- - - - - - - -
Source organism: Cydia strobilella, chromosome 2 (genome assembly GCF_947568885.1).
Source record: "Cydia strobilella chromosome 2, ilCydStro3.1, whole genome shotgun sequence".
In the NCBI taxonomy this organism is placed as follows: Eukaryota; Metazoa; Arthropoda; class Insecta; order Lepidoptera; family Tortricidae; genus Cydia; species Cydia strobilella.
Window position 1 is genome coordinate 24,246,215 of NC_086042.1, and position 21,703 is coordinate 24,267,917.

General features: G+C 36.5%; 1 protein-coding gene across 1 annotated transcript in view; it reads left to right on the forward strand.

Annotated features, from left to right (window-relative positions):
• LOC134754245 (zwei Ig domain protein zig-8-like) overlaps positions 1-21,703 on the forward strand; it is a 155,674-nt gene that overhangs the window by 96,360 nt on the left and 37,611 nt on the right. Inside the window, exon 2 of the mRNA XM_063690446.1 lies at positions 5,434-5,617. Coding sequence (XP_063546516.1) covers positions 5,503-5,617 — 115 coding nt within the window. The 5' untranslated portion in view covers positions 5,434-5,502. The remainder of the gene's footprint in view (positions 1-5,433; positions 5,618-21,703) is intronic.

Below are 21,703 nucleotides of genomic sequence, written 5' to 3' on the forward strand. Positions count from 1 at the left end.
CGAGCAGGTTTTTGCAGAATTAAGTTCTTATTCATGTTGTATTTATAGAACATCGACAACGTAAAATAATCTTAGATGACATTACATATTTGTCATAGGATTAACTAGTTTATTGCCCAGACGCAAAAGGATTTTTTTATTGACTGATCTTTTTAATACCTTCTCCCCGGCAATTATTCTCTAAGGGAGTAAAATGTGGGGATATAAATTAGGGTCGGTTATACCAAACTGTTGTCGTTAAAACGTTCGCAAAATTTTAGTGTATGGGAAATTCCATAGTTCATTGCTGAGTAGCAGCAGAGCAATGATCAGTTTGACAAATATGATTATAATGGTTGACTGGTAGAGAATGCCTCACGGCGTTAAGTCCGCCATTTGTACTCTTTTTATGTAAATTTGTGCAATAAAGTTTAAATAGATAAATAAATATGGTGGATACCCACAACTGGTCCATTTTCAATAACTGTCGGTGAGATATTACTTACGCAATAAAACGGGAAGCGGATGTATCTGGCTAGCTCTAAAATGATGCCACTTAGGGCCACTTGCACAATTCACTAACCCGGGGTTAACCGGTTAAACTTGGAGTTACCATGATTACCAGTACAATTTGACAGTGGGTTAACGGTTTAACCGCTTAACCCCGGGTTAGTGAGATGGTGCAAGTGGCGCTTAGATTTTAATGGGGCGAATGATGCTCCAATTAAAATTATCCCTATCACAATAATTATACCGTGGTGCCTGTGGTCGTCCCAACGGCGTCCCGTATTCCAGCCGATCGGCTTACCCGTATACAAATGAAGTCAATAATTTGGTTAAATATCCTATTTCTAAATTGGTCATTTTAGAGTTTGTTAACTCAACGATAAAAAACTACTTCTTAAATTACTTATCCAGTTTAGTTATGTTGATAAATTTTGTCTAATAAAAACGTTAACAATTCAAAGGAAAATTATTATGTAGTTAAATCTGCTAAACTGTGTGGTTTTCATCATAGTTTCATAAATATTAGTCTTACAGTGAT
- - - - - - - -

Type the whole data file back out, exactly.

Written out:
Source organism: Cydia strobilella, chromosome 2 (genome assembly GCF_947568885.1).
Source record: "Cydia strobilella chromosome 2, ilCydStro3.1, whole genome shotgun sequence".
In the NCBI taxonomy this organism is placed as follows: Eukaryota; Metazoa; Arthropoda; class Insecta; order Lepidoptera; family Tortricidae; genus Cydia; species Cydia strobilella.
Window position 1 is genome coordinate 24,246,215 of NC_086042.1, and position 21,703 is coordinate 24,267,917.

General features: G+C 36.5%; 1 protein-coding gene across 1 annotated transcript in view; it reads left to right on the forward strand.

Annotated features, from left to right (window-relative positions):
• LOC134754245 (zwei Ig domain protein zig-8-like) overlaps positions 1-21,703 on the forward strand; it is a 155,674-nt gene that overhangs the window by 96,360 nt on the left and 37,611 nt on the right. Inside the window, exon 2 of the mRNA XM_063690446.1 lies at positions 5,434-5,617. Coding sequence (XP_063546516.1) covers positions 5,503-5,617 — 115 coding nt within the window. The 5' untranslated portion in view covers positions 5,434-5,502. The remainder of the gene's footprint in view (positions 1-5,433; positions 5,618-21,703) is intronic.

Below are 21,703 nucleotides of genomic sequence, written 5' to 3' on the forward strand. Positions count from 1 at the left end.
CGAGCAGGTTTTTGCAGAATTAAGTTCTTATTCATGTTGTATTTATAGAACATCGACAACGTAAAATAATCTTAGATGACATTACATATTTGTCATAGGATTAACTAGTTTATTGCCCAGACGCAAAAGGATTTTTTTATTGACTGATCTTTTTAATACCTTCTCCCCGGCAATTATTCTCTAAGGGAGTAAAATGTGGGGATATAAATTAGGGTCGGTTATACCAAACTGTTGTCGTTAAAACGTTCGCAAAATTTTAGTGTATGGGAAATTCCATAGTTCATTGCTGAGTAGCAGCAGAGCAATGATCAGTTTGACAAATATGATTATAATGGTTGACTGGTAGAGAATGCCTCACGGCGTTAAGTCCGCCATTTGTACTCTTTTTATGTAAATTTGTGCAATAAAGTTTAAATAGATAAATAAATATGGTGGATACCCACAACTGGTCCATTTTCAATAACTGTCGGTGAGATATTACTTACGCAATAAAACGGGAAGCGGATGTATCTGGCTAGCTCTAAAATGATGCCACTTAGGGCCACTTGCACAATTCACTAACCCGGGGTTAACCGGTTAAACTTGGAGTTACCATGATTACCAGTACAATTTGACAGTGGGTTAACGGTTTAACCGCTTAACCCCGGGTTAGTGAGATGGTGCAAGTGGCGCTTAGATTTTAATGGGGCGAATGATGCTCCAATTAAAATTATCCCTATCACAATAATTATACCGTGGTGCCTGTGGTCGTCCCAACGGCGTCCCGTATTCCAGCCGATCGGCTTACCCGTATACAAATGAAGTCAATAATTTGGTTAAATATCCTATTTCTAAATTGGTCATTTTAGAGTTTGTTAACTCAACGATAAAAAACTACTTCTTAAATTACTTATCCAGTTTAGTTATGTTGATAAATTTTGTCTAATAAAAACGTTAACAATTCAAAGGAAAATTATTATGTAGTTAAATCTGCTAAACTGTGTGGTTTTCATCATAGTTTCATAAATATTAGTCTTACAGTGAT